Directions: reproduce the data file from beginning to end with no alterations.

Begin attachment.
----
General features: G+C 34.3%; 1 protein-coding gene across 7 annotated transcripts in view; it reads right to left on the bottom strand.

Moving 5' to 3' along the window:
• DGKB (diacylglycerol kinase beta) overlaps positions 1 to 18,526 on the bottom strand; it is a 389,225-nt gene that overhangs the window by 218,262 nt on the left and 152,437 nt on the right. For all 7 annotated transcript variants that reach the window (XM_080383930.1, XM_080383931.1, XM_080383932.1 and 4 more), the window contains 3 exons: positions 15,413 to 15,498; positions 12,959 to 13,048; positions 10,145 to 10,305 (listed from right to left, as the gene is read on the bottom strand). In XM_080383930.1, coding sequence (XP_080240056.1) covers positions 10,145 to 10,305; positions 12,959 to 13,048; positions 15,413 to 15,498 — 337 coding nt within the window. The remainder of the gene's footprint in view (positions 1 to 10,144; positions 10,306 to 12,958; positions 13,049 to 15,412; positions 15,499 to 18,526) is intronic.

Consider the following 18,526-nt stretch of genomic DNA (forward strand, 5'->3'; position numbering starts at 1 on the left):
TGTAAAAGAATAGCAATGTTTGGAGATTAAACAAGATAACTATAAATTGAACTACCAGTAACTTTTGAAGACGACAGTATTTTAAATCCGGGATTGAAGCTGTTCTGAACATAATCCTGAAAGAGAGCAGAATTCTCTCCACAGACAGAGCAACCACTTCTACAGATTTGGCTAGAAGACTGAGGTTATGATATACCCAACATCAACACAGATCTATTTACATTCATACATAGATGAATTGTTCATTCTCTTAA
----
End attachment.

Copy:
General features: G+C 34.3%; 1 protein-coding gene across 7 annotated transcripts in view; it reads right to left on the bottom strand.

Moving 5' to 3' along the window:
• DGKB (diacylglycerol kinase beta) overlaps positions 1 to 18,526 on the bottom strand; it is a 389,225-nt gene that overhangs the window by 218,262 nt on the left and 152,437 nt on the right. For all 7 annotated transcript variants that reach the window (XM_080383930.1, XM_080383931.1, XM_080383932.1 and 4 more), the window contains 3 exons: positions 15,413 to 15,498; positions 12,959 to 13,048; positions 10,145 to 10,305 (listed from right to left, as the gene is read on the bottom strand). In XM_080383930.1, coding sequence (XP_080240056.1) covers positions 10,145 to 10,305; positions 12,959 to 13,048; positions 15,413 to 15,498 — 337 coding nt within the window. The remainder of the gene's footprint in view (positions 1 to 10,144; positions 10,306 to 12,958; positions 13,049 to 15,412; positions 15,499 to 18,526) is intronic.

Consider the following 18,526-nt stretch of genomic DNA (forward strand, 5'->3'; position numbering starts at 1 on the left):
TGTAAAAGAATAGCAATGTTTGGAGATTAAACAAGATAACTATAAATTGAACTACCAGTAACTTTTGAAGACGACAGTATTTTAAATCCGGGATTGAAGCTGTTCTGAACATAATCCTGAAAGAGAGCAGAATTCTCTCCACAGACAGAGCAACCACTTCTACAGATTTGGCTAGAAGACTGAGGTTATGATATACCCAACATCAACACAGATCTATTTACATTCATACATAGATGAATTGTTCATTCTCTTAA